Especially in the northern two thirds of Sweden, people are few and far between. As such, the policy isn’t as absurd as it might seem at first sight. However, it would certainly not be appropriate for a densely populated country.

      Nevertheless, they have now closed their ski resorts, so current policy is different than what it was initially.

      Whether their gamble will pay off is, of course, an open question.

      Another thing to keep in mind is that, as long as there is neither vaccination nor effective treatment, travel restrictions and so on have the goal of slowing down the rate of infection to a level that hospitals can cope with it, not preventing it. How much restriction is required depends on how fast the virus would spread without them, obviously faster in more-densely populated countries, and also on the capacities of the hospitals.

      • Anton Garrett Says:

        Good grief, what a bastard Macklean was. I’ve just looked him up and his reforms. Reminds me of Ceausescu’s levelling of large numbers of traditional European villages. Thank you for mentioning this.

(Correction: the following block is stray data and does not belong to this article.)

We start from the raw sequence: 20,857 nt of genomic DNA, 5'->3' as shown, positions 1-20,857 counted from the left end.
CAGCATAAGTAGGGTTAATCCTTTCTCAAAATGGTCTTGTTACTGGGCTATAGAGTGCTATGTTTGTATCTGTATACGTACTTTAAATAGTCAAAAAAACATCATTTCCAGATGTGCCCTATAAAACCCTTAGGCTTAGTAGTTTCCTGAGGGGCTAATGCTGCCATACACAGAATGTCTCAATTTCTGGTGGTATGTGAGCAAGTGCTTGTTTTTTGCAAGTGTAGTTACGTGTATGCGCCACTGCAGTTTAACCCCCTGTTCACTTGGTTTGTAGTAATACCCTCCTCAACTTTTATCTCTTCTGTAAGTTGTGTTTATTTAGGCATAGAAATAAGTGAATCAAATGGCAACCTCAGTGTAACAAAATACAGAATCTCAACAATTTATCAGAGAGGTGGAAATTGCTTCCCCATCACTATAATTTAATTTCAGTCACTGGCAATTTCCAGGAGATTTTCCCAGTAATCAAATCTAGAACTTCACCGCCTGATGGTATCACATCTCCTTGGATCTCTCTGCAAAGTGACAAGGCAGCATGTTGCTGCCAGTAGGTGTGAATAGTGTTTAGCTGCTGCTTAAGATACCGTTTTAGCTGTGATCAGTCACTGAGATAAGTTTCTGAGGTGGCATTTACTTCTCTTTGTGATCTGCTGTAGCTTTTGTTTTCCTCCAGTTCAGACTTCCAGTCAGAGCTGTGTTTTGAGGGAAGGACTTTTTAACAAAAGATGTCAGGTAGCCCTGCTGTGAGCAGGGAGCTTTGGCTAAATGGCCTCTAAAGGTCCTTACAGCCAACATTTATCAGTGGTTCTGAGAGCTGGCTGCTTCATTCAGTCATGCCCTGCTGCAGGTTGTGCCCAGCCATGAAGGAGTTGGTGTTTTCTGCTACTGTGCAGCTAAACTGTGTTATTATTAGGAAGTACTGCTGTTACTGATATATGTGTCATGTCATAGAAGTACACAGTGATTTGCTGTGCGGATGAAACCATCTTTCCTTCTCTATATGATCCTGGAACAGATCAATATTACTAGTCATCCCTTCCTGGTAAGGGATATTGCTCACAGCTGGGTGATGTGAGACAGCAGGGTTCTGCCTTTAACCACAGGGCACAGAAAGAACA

• Phillip Helbig Says:

        I think that most people don’t see him as negatively as you do. In any case, sometimes bad actions can have good consequences.

      • Anton Garrett Says:

        Such as? The land reforms he put in place have been done elsewhere without the vandalistic levelling of half a nation’s vernacular architectural history.

      • Phillip Helbig Says:

        It does seem to have slowed the spread of disease. Again, bad actions can sometimes have good effects, which is not to say that they couldn’t be implemented in some other way.

    • telescoper Says:

      The current Covid-19 related death rate in Sweden is way higher than its Scandinavian neighbours.